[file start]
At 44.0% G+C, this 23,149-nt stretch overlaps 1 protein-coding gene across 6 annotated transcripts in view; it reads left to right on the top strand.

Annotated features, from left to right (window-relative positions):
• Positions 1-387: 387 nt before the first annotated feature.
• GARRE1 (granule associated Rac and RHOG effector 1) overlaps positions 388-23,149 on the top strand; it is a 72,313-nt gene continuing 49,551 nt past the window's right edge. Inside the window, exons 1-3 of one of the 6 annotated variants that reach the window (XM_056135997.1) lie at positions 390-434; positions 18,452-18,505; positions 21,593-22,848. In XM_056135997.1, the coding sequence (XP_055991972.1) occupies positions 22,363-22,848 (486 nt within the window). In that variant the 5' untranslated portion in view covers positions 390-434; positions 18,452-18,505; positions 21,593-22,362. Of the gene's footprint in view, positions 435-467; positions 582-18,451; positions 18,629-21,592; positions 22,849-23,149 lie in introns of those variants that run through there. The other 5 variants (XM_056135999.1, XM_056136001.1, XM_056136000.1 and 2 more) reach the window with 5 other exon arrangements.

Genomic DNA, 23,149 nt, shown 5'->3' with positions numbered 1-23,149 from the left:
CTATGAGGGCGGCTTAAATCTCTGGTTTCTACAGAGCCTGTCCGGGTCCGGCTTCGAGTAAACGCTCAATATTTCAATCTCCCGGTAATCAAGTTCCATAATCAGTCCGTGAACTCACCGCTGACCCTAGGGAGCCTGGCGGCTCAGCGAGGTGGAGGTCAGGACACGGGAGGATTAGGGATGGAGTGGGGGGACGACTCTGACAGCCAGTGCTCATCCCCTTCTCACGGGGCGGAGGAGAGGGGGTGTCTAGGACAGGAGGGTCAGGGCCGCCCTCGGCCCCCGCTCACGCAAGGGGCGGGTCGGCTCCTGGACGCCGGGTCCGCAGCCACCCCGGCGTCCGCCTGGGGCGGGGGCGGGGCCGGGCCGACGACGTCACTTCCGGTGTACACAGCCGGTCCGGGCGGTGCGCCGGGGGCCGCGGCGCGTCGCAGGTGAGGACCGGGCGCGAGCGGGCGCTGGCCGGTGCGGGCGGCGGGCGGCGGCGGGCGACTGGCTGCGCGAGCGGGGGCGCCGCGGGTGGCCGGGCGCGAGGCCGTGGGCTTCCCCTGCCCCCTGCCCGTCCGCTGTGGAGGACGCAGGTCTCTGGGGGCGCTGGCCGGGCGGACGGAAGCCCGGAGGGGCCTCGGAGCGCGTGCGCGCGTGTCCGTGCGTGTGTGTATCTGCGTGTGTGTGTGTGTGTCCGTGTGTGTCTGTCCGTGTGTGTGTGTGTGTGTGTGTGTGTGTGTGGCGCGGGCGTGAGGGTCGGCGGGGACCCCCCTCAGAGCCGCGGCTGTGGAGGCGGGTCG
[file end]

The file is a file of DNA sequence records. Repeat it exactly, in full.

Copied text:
At 44.0% G+C, this 23,149-nt stretch overlaps 1 protein-coding gene across 6 annotated transcripts in view; it reads left to right on the top strand.

Annotated features, from left to right (window-relative positions):
• Positions 1-387: 387 nt before the first annotated feature.
• GARRE1 (granule associated Rac and RHOG effector 1) overlaps positions 388-23,149 on the top strand; it is a 72,313-nt gene continuing 49,551 nt past the window's right edge. Inside the window, exons 1-3 of one of the 6 annotated variants that reach the window (XM_056135997.1) lie at positions 390-434; positions 18,452-18,505; positions 21,593-22,848. In XM_056135997.1, the coding sequence (XP_055991972.1) occupies positions 22,363-22,848 (486 nt within the window). In that variant the 5' untranslated portion in view covers positions 390-434; positions 18,452-18,505; positions 21,593-22,362. Of the gene's footprint in view, positions 435-467; positions 582-18,451; positions 18,629-21,592; positions 22,849-23,149 lie in introns of those variants that run through there. The other 5 variants (XM_056135999.1, XM_056136001.1, XM_056136000.1 and 2 more) reach the window with 5 other exon arrangements.

Genomic DNA, 23,149 nt, shown 5'->3' with positions numbered 1-23,149 from the left:
CTATGAGGGCGGCTTAAATCTCTGGTTTCTACAGAGCCTGTCCGGGTCCGGCTTCGAGTAAACGCTCAATATTTCAATCTCCCGGTAATCAAGTTCCATAATCAGTCCGTGAACTCACCGCTGACCCTAGGGAGCCTGGCGGCTCAGCGAGGTGGAGGTCAGGACACGGGAGGATTAGGGATGGAGTGGGGGGACGACTCTGACAGCCAGTGCTCATCCCCTTCTCACGGGGCGGAGGAGAGGGGGTGTCTAGGACAGGAGGGTCAGGGCCGCCCTCGGCCCCCGCTCACGCAAGGGGCGGGTCGGCTCCTGGACGCCGGGTCCGCAGCCACCCCGGCGTCCGCCTGGGGCGGGGGCGGGGCCGGGCCGACGACGTCACTTCCGGTGTACACAGCCGGTCCGGGCGGTGCGCCGGGGGCCGCGGCGCGTCGCAGGTGAGGACCGGGCGCGAGCGGGCGCTGGCCGGTGCGGGCGGCGGGCGGCGGCGGGCGACTGGCTGCGCGAGCGGGGGCGCCGCGGGTGGCCGGGCGCGAGGCCGTGGGCTTCCCCTGCCCCCTGCCCGTCCGCTGTGGAGGACGCAGGTCTCTGGGGGCGCTGGCCGGGCGGACGGAAGCCCGGAGGGGCCTCGGAGCGCGTGCGCGCGTGTCCGTGCGTGTGTGTATCTGCGTGTGTGTGTGTGTGTCCGTGTGTGTCTGTCCGTGTGTGTGTGTGTGTGTGTGTGTGTGTGTGGCGCGGGCGTGAGGGTCGGCGGGGACCCCCCTCAGAGCCGCGGCTGTGGAGGCGGGTCG